I have to assume Beta does something truly heinous in the comics, because right now he’s not scary, he’s just hilarious. Between the long hair, the trenchcoat, and the invincibility and the fact he’s doing a non-stop Christian-Bale-as-Batman voice, he’s such a clichéd amalgamation of what a 12-year-old boy thought was super-cool back in 1994 that it warms my heart. He’s probably managed to find a small group of Whisperers to secretly play Dungeons & Dragons (2nd Edition) with him when they aren’t all forced to hang out with zombies.
I would like to assume that the makers of The Walking Dead intentionally made this episode so fun, perhaps as a few pleasant chuckles before things break bad, as all Walking Dead things must. But I also like the idea that they have no idea how goofy this all is because then we’re likely going to get more Highwaymen, more pro wrestling, and best of all, more entertainment. The show has improved in many ways this season (although that’s not to say it’s perfect, by any means) and this is absolutely one of them, so I hope it sticks. Because movie night should always be fun.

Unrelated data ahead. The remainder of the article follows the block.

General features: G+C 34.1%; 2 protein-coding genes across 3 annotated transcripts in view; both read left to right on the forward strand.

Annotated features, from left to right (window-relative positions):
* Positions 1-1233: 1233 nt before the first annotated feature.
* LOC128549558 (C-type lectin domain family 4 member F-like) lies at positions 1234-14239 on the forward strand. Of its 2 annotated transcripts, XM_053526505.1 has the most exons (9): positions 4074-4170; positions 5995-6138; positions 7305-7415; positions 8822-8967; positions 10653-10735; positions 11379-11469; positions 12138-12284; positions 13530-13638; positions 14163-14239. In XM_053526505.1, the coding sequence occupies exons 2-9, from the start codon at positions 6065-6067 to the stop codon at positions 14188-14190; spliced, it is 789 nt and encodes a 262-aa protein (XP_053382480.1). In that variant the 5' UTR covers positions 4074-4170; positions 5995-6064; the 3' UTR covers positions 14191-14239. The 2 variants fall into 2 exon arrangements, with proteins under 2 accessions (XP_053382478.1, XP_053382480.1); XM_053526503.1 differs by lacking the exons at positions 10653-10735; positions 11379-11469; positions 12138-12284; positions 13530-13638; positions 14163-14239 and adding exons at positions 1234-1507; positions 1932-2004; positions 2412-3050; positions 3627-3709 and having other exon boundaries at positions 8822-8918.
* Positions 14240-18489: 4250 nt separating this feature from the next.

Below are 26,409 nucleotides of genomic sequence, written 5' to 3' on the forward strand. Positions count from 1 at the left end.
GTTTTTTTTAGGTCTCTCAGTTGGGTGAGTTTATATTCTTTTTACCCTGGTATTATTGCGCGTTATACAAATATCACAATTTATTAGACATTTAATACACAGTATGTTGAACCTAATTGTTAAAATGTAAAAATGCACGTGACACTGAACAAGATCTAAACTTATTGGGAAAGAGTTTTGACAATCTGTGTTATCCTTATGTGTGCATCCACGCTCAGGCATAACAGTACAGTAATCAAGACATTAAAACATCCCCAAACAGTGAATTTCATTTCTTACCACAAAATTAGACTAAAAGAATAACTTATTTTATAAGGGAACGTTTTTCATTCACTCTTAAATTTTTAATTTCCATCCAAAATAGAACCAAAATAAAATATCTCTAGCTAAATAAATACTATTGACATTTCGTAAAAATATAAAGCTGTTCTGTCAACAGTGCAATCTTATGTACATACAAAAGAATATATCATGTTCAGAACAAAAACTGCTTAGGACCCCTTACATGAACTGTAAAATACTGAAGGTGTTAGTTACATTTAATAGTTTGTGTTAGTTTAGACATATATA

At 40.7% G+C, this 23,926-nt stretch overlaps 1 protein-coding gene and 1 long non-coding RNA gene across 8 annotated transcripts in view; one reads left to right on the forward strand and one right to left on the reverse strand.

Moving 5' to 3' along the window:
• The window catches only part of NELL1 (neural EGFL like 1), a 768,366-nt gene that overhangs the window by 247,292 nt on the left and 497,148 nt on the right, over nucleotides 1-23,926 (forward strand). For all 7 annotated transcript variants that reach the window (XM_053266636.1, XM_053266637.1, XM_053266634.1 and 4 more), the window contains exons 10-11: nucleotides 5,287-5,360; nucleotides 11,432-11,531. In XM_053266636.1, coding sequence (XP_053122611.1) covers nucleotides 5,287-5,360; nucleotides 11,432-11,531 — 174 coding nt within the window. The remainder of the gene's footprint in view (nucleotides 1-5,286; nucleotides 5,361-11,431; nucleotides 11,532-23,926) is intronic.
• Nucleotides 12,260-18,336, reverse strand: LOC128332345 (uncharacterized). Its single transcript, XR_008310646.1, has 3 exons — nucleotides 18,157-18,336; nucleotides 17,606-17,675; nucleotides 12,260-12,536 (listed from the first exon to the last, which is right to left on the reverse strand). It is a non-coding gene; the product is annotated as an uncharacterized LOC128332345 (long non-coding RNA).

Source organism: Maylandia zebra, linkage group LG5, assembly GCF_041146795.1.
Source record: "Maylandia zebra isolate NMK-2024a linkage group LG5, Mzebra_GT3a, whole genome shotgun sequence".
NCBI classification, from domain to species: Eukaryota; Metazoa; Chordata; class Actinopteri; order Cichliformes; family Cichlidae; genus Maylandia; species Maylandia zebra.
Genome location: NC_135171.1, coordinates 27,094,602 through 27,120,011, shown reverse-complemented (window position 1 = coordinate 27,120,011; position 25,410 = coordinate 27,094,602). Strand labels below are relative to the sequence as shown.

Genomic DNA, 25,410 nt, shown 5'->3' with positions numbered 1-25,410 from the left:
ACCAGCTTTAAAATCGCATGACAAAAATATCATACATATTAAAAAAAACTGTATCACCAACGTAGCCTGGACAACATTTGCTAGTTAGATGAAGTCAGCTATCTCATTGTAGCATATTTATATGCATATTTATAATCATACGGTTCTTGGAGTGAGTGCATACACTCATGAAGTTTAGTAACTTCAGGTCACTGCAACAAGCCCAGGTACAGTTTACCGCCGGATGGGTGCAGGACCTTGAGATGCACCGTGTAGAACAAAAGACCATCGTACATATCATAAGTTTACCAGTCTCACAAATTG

Let’s talk briefly about Henry, who has become TWD’s main imbecile in large part because of his crush on Lydia. Now, like many of you, I’ve been hating his character because he’s the one forced to make the patently dumb decisions that risk getting him and/or others killed for cheap drama. (I legitimately nearly screamed when he secretly took Lydia out of the Hilltop prison so they could take an evening stroll a few episodes ago.) Tonight I have forgiven Henry for all his stupidity, and here’s why: He’s horny as hell.
Think about it. He’s like, 15-years-old, there are virtually no teenage girls in any of the colonies, and his hormones are coursing through his veins like lightning bolts. He’s an idiot because he’s thinking with his boner, like all 15-year-old boys, and what’s left of his cognitive abilities are still ruled by his naive romanticism. I realised tonight if I had been in jail and Lydia had been imprisoned next to me, I too would have fallen completely in love with her in about five minutes, just because I would fall in love with any girl who acknowledged me in any way back then. It’s not cool! I’m certainly not condoning it! Still, there’s your realism.